Shimomura, O., Johnson, F. H., and Saiga, Y.
Extraction, purification, and properties of aequorin, a bioluminescent protein from the luminous hydromedusan, AequoreaJournal of Cellular and Comparative Physiology 59: 223-239 (1962).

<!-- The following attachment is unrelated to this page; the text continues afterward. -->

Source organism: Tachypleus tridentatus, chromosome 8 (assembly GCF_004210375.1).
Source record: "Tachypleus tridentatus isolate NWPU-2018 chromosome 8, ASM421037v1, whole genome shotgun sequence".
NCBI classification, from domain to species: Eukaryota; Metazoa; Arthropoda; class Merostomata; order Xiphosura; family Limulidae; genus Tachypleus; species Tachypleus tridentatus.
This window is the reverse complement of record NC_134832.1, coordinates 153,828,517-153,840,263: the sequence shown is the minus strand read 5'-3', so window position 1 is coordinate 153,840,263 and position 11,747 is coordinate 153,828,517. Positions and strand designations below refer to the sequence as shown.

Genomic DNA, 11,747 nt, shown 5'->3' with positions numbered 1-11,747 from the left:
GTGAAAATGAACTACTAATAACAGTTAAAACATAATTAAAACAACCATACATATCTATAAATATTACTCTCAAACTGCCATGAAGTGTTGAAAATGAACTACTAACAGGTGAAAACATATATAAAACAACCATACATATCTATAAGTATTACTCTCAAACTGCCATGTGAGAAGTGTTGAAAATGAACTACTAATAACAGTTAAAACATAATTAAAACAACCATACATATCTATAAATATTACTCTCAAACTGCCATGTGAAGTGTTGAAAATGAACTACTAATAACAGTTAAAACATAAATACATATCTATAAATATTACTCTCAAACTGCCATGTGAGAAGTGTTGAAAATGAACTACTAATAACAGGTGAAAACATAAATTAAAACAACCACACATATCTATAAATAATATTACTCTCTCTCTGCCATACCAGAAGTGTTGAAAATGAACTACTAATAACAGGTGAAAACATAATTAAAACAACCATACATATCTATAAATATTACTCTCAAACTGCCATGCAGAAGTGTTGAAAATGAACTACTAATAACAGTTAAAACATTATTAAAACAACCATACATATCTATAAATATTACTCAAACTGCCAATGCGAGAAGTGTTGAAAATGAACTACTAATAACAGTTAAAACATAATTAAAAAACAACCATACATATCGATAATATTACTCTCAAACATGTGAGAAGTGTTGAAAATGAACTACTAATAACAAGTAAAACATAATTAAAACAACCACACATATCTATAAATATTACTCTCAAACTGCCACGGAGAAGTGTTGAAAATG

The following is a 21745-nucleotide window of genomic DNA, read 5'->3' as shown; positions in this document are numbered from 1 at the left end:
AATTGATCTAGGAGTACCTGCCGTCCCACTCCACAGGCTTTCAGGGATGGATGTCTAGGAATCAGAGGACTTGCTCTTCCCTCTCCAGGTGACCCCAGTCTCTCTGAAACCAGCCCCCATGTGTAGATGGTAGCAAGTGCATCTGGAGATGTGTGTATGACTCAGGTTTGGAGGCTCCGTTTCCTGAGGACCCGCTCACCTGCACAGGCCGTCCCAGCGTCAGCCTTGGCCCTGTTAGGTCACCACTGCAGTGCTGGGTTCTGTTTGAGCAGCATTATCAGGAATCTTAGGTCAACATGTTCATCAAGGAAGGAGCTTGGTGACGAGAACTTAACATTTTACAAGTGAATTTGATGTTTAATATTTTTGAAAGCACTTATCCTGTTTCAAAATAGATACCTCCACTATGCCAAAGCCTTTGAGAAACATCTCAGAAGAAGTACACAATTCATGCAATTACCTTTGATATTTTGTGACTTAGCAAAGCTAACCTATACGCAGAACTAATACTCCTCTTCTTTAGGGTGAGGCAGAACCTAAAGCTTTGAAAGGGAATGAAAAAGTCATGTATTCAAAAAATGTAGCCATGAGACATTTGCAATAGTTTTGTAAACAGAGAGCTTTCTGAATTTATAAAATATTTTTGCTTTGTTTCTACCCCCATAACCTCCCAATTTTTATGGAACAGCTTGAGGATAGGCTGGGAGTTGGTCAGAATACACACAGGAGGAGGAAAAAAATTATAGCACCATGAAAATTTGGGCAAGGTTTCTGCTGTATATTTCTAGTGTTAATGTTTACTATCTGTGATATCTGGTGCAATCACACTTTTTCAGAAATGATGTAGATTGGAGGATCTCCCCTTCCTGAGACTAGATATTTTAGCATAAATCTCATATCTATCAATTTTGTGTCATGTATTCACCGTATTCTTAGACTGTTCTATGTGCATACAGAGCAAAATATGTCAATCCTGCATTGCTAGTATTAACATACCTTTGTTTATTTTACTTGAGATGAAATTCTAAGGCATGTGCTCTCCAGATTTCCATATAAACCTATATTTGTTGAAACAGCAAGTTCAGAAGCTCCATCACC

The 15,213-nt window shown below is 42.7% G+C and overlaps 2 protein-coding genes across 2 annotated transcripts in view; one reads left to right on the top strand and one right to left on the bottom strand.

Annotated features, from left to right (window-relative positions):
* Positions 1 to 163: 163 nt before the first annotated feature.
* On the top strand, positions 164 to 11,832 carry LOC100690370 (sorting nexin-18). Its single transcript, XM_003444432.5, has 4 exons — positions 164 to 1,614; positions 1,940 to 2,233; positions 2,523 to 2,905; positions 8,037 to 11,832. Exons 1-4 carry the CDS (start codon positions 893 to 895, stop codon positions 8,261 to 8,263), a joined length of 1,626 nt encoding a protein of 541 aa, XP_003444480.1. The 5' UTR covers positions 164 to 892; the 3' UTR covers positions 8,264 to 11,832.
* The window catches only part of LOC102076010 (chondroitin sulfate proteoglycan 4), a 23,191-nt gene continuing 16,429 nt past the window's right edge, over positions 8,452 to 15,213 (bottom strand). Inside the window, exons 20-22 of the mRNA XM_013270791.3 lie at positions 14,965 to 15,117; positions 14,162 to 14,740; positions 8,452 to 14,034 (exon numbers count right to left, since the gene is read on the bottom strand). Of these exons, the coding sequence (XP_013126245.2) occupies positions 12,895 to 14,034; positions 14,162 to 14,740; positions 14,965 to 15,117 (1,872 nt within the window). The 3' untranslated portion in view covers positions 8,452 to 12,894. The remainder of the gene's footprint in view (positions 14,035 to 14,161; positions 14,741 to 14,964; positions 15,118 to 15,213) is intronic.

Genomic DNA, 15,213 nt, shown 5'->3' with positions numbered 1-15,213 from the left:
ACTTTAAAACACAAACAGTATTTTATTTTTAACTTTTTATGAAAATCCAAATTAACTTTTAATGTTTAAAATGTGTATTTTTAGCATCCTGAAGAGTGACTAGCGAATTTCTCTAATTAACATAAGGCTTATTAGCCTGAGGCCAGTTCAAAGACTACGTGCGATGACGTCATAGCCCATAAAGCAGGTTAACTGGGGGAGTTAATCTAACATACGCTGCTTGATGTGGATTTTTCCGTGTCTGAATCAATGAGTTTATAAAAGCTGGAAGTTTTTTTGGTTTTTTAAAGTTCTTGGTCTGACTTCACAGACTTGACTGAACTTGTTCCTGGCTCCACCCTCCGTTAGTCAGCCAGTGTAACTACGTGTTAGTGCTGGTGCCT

In experiments that have become classic in bioluminescence, Dubois first prepared from a luminous elaterid, Pyrophorus, and a luminous clam, Pholas, respectively crude extracts containing a substrate, luciferin, and an enzyme, luciferase, which luminesced on mixing in aqueous solution containing dissolved oxygen.In the years that have followed, efforts have repeatedly been made to separate functionally similar components from numerous other, diverse types of luminous organisms Although the majority of these efforts have proved unsuccessful, about a dozen biologically specific, chemically different uciferin-luciferase systems have by now been obtained in varying degrees of purification. The present investigation has resulted in the discovery of a new type of luminescent system, differing from those hitherto extracted in being comprised of a single organic component, with the properties of a protein. In aqueous solution either devoid of, or saturated with, oxygen, this protein gives a light-emitting reaction on the addition of Ca2+. With the procedures employed, nearly 10,000 individual specimens of the hydro-medusan, Aequorea, yielded about 5 mg of the highly purified, active substance which we have named "Aequorin."